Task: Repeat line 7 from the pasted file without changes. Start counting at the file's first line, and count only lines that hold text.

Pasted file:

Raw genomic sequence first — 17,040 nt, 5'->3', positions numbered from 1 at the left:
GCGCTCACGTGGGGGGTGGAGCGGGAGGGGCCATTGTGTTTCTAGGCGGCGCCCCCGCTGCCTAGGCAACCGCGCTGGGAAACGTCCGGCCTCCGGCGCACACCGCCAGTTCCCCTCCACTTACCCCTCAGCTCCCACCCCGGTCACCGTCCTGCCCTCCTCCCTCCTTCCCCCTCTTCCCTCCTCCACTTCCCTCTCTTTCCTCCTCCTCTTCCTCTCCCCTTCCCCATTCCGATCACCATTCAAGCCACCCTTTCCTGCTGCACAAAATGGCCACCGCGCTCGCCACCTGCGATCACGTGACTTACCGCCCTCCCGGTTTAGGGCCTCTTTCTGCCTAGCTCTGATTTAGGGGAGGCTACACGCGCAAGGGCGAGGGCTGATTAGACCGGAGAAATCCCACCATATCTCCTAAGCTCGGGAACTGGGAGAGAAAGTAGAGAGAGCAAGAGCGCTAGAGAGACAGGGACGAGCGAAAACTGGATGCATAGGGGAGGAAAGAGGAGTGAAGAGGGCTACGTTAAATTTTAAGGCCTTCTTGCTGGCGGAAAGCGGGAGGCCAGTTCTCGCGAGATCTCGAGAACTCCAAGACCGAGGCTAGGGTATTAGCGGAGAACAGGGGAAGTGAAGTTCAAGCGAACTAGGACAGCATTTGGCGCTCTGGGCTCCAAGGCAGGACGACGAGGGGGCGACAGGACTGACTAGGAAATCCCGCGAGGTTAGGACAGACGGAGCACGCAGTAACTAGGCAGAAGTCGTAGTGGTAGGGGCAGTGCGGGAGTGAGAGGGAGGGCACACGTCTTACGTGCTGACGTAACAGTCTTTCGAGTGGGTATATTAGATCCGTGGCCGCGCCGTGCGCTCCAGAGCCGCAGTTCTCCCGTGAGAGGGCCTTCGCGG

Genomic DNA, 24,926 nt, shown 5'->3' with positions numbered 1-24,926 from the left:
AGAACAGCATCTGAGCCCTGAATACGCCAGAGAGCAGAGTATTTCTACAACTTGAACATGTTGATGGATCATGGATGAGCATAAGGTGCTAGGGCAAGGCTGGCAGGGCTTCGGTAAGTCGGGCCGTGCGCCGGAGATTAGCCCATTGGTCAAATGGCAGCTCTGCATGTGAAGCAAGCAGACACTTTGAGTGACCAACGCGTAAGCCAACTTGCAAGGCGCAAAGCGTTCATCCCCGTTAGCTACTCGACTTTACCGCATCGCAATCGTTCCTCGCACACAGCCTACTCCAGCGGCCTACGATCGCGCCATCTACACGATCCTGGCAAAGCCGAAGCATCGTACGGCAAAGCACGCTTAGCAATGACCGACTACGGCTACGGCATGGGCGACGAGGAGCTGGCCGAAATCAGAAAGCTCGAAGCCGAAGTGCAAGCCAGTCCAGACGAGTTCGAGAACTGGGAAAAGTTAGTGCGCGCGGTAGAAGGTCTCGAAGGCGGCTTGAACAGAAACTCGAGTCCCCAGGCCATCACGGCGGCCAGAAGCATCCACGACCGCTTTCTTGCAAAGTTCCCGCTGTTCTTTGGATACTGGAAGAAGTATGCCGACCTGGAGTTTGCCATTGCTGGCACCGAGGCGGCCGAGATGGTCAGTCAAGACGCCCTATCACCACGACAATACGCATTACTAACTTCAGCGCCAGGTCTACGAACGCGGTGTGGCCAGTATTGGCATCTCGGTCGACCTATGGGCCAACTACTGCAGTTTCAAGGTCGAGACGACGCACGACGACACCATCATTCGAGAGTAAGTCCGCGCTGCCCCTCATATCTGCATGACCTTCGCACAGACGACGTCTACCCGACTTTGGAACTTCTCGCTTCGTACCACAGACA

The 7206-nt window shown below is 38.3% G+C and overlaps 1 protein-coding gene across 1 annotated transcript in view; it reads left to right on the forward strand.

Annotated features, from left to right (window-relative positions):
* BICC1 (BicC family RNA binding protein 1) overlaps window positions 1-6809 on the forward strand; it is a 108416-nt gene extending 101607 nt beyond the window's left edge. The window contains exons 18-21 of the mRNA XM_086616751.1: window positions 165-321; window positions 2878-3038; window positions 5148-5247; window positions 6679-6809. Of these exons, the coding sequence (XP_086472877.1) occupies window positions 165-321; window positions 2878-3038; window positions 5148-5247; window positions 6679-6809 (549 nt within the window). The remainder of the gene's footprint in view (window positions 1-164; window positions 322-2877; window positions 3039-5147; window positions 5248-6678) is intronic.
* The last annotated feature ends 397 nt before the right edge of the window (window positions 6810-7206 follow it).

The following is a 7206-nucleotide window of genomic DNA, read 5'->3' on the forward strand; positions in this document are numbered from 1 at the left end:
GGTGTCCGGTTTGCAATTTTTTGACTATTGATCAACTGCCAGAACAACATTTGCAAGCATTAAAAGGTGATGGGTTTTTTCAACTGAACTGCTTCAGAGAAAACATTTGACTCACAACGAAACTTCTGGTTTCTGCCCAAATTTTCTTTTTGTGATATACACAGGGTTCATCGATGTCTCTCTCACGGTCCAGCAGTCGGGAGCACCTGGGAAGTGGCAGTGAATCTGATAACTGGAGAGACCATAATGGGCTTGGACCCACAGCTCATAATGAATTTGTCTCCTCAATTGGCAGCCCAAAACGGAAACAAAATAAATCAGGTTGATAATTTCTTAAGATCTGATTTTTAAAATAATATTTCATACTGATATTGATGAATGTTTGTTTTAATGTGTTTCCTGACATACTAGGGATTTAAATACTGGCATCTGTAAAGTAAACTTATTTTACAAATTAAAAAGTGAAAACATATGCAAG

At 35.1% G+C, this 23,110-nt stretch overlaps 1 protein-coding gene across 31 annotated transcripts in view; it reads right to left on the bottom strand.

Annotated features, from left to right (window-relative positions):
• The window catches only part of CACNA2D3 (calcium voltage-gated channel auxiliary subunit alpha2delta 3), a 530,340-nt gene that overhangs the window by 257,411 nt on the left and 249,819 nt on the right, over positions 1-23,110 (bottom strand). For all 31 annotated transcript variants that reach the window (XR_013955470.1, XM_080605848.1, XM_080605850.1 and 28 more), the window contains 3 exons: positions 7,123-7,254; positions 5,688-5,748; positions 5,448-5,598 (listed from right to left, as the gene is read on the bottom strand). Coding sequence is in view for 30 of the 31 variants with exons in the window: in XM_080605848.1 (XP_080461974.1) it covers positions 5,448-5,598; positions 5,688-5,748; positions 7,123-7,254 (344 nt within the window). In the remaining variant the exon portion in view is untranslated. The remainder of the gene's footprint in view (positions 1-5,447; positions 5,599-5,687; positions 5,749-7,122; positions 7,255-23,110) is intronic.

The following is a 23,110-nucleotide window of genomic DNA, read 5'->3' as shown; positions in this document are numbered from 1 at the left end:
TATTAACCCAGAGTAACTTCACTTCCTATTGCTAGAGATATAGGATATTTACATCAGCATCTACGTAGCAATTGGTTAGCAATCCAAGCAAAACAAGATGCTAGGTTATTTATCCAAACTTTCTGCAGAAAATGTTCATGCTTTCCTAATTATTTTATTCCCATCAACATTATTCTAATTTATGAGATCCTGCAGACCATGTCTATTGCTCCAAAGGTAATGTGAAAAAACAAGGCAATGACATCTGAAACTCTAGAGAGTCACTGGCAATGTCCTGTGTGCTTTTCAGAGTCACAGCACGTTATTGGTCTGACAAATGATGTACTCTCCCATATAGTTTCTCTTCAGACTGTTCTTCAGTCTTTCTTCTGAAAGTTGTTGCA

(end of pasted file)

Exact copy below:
* BICC1 (BicC family RNA binding protein 1) overlaps window positions 1-6809 on the forward strand; it is a 108416-nt gene extending 101607 nt beyond the window's left edge. The window contains exons 18-21 of the mRNA XM_086616751.1: window positions 165-321; window positions 2878-3038; window positions 5148-5247; window positions 6679-6809. Of these exons, the coding sequence (XP_086472877.1) occupies window positions 165-321; window positions 2878-3038; window positions 5148-5247; window positions 6679-6809 (549 nt within the window). The remainder of the gene's footprint in view (window positions 1-164; window positions 322-2877; window positions 3039-5147; window positions 5248-6678) is intronic.